"Ready for dinner"
When middle schoolers first encountered Holden Caulfield, one of our favorite antiheroes, in J.D. Salinger’s Catcher in the Rye, it’s often an important moment. It’s refreshing and eye-opening to encounter a young misanthrope who recognizes just how phoney people can be. Holden Caulfield’s musings and misadventures have come to symbolize teenage rebellion and disaffection, and the loss of innocence, themes that are prominent throughout Salinger’s work.
While Catcher in the Rye is Salinger’s most celebrated and well-known book, Franny and Zooey, a novella about the brilliant but tortured Glass family, is a close second. Divided into two stories, Franny and Zooey follows the near-mental breakdown of Franny, the youngest Glass child, and the series of conversations that ensue. Though it’s fair to criticize the book for being somewhat self-indulgent, the classic contains hidden nuggets of important advice. Here are the five life lessons that Franny and Zooey has to teach.
There’s no denying the brilliance of the Glass family. All seven of its “extra-precocious” children make appearances on the It’s A Wise Child radio show at young ages, and demonstrate a genius that drives them to their individual — and often secluded — corners of the world. There’s also no denying that their smarts don’t exactly make them happy. Both Franny and Zooey bemoan the fact that they demand too much of the world. They cannot bear the mundane and the accepted and the conventional, nor can they bear the phoniness and inauthenticity of the people around them. Their intelligence and intense self-awareness not only make them hate most everything (Zooey can barely bring himself to converse with most people), but also, especially in Franny’s case, hate themselves. As one of the brothers, Buddy, tells Zooey, cleverness can be a permanent affliction.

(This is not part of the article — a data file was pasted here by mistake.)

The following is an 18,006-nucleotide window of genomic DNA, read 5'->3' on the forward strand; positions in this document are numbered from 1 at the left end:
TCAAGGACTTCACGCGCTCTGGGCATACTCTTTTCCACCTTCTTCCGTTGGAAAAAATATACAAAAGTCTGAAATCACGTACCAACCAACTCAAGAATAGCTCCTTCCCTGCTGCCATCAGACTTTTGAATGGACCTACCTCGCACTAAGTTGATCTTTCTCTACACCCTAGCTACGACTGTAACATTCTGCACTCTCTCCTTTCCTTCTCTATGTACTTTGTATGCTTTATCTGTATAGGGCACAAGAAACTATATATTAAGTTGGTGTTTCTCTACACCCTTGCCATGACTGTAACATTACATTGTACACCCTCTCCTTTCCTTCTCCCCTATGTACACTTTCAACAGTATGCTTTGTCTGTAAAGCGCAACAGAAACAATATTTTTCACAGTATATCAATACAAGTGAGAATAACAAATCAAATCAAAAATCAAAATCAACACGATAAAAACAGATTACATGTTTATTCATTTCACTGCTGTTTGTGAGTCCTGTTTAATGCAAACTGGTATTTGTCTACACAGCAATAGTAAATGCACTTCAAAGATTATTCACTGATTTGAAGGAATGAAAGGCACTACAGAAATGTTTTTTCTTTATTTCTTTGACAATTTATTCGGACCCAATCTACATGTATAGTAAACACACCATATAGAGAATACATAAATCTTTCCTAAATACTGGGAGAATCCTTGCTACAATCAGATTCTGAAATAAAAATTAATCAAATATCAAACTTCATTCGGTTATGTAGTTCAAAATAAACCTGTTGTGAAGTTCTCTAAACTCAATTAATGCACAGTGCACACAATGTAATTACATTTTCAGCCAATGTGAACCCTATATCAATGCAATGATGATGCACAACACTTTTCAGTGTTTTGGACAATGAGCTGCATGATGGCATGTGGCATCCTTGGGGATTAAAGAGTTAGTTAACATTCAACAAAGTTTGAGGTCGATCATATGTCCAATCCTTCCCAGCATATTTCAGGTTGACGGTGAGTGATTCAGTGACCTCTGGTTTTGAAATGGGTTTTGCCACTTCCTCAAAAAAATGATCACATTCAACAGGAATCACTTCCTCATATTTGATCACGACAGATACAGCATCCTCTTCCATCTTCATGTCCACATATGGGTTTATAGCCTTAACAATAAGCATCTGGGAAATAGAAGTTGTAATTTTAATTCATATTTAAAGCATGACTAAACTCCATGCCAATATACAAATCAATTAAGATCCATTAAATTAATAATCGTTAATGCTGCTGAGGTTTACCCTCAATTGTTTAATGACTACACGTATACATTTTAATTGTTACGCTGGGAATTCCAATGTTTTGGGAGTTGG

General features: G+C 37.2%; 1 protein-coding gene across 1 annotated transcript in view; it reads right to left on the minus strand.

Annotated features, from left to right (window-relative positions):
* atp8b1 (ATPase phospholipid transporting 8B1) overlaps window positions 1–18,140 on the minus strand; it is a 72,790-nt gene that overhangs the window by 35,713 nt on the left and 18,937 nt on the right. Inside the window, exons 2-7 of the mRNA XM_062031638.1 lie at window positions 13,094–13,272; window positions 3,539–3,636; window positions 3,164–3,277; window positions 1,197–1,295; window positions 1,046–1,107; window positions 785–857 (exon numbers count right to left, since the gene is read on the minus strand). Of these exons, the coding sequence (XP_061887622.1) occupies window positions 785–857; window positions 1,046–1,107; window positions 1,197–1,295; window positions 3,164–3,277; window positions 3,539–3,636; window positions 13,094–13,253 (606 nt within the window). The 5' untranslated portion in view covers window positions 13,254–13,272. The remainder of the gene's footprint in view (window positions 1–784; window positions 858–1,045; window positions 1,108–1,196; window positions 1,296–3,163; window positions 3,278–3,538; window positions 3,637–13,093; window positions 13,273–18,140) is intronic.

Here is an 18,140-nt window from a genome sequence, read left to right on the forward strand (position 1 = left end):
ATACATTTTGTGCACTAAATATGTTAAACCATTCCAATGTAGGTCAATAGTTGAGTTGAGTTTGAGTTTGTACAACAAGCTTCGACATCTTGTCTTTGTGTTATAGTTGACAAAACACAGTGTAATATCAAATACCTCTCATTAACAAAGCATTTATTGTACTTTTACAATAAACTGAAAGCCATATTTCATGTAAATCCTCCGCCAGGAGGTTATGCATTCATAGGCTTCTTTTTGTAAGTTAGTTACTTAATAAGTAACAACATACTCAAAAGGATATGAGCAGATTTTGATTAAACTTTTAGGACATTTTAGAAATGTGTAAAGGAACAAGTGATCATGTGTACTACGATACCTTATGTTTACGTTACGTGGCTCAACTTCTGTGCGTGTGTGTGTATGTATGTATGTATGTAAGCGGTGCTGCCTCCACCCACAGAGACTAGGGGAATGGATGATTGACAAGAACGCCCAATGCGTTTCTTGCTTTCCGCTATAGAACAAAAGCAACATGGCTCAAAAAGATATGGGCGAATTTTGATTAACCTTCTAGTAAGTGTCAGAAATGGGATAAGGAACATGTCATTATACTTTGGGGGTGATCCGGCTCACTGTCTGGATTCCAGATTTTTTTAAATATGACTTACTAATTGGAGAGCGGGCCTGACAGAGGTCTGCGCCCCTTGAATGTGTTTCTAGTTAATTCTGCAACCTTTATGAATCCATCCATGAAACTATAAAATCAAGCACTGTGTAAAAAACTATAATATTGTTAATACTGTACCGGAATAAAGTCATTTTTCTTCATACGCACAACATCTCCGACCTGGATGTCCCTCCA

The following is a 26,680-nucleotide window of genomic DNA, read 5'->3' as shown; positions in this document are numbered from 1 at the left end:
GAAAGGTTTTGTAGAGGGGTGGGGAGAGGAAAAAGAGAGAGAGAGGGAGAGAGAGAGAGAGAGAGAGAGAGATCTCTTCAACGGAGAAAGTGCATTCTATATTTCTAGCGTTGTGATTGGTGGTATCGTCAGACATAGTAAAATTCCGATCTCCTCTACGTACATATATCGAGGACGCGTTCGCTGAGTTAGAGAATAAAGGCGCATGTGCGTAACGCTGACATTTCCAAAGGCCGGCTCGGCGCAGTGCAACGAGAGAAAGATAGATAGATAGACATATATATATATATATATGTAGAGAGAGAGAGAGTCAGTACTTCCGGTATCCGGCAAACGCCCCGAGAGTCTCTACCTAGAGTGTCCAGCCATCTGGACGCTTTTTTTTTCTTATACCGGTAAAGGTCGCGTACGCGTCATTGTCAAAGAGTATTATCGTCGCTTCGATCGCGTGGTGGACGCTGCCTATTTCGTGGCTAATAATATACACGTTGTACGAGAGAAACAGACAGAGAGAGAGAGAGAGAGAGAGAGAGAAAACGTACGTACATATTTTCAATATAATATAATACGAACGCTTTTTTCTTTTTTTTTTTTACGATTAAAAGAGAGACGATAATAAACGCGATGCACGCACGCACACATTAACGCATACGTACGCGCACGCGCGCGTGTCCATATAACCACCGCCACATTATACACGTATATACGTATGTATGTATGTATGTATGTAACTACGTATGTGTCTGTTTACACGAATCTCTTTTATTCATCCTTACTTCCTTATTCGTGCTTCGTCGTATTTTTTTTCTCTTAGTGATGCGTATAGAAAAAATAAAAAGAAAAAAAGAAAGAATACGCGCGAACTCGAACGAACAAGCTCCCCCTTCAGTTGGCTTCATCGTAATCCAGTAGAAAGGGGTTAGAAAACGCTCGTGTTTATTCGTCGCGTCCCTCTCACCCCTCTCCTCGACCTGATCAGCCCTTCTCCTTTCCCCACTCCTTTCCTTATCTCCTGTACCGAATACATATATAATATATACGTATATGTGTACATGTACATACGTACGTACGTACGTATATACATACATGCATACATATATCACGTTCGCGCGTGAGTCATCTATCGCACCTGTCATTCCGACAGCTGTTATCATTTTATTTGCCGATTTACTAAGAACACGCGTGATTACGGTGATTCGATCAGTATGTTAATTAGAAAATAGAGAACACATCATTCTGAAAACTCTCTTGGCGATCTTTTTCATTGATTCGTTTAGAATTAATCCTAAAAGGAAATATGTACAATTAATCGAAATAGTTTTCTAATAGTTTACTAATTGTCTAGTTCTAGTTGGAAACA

One of the reasons that Franny drops out of college and breaks down is because she just can’t stand the people she meets. She’s come to see most of her professors and classmates as pretentious, and college itself as, “just one more dopey, inane place in the world.” But, as Zooey tells her, there’s no point in taking it personally. You can despise what people represent, but not the people themselves. In Zooey’s words, “If you’re going to go to war against the System, just do your shooting like a nice, intelligent girl — because the enemy’s there, and not because you don’t like his hairdo or his goddam neck-tie.” Fixating on people’s annoying little habits won’t get you anywhere, so we should avoid getting sidetracked, and referring “every goddam thing that happens right back to our lousy little egos.”
In addition to quitting college, Franny also decides to quit her one passion, theater, because she’s encountering too much ego, and not enough genius or real beauty. In a speech echoing the philosophy of the Bhagavad Gita, Zooey again admonishes Franny, telling her that the most important thing is to be detached, and to act, regardless of the outcome: “Somewhere along the line — in one damn incarnation or another, if you like — you not only had a hankering to be an actor or an actress but a good one. You’re stuck with it now. You can’t just walk out on the results of your own hankerings. … The only thing you can do now, the only religious thing you can do, isact.”
In the same speech, Zooey also tells Franny that there’s no point in concerning yourself with your audience, or other people’s standards. Instead, he suggests that Franny should only concern herself with her own ideals, saying, “you raved and you bitched when you came home about the stupidity of audiences. The goddam ‘unskilled laughter’ coming from the fifth row. And that’s right, that’s right — God knows it’s depressing. I’m not saying it isn’t. But that’s none of your business, really. That’s none of your business, Franny. An artist’s only concern is to shoot for some kind of perfection, and on his own terms, not anyone else’s.”
Franny and Zooey ends with a simple, yet satisfying revelation: for all the hatred of phonies and unintelligent audiences, and for all the talk of religious figures, philosophy, and enlightenment, the most sacred things can be found right at home, and right in front of you. As Zooey says, ”if it’s the religious life you want, you ought to know right now that you’re missing out on every single goddam religious action that’s going on around this house. You don’t even have sense enough to drink when somebody brings you a cup of consecrated chicken soup — which is the only kind of chicken soup Bessie ever brings to anybody around this madhouse.”
Zooey further seals this lesson with the metaphor of the Fat Lady. Both Franny and Zooey have, on separate occasions, been told by their eldest brother, Seymour, that they should perform their best for the Fat Lady. Given no explanation of who or what the Fat Lady is, Franny and Zooey come up with imaginary Fat Ladies who are old, cancerous, and ugly. Yet Zooey comes to realize that everyone is the Fat Lady. There is no need to paralyze yourself searching for an exalted figure to follow or believe in. If the image of the ugly Fat Lady on her porch gets you going, maybe that’s all you need.
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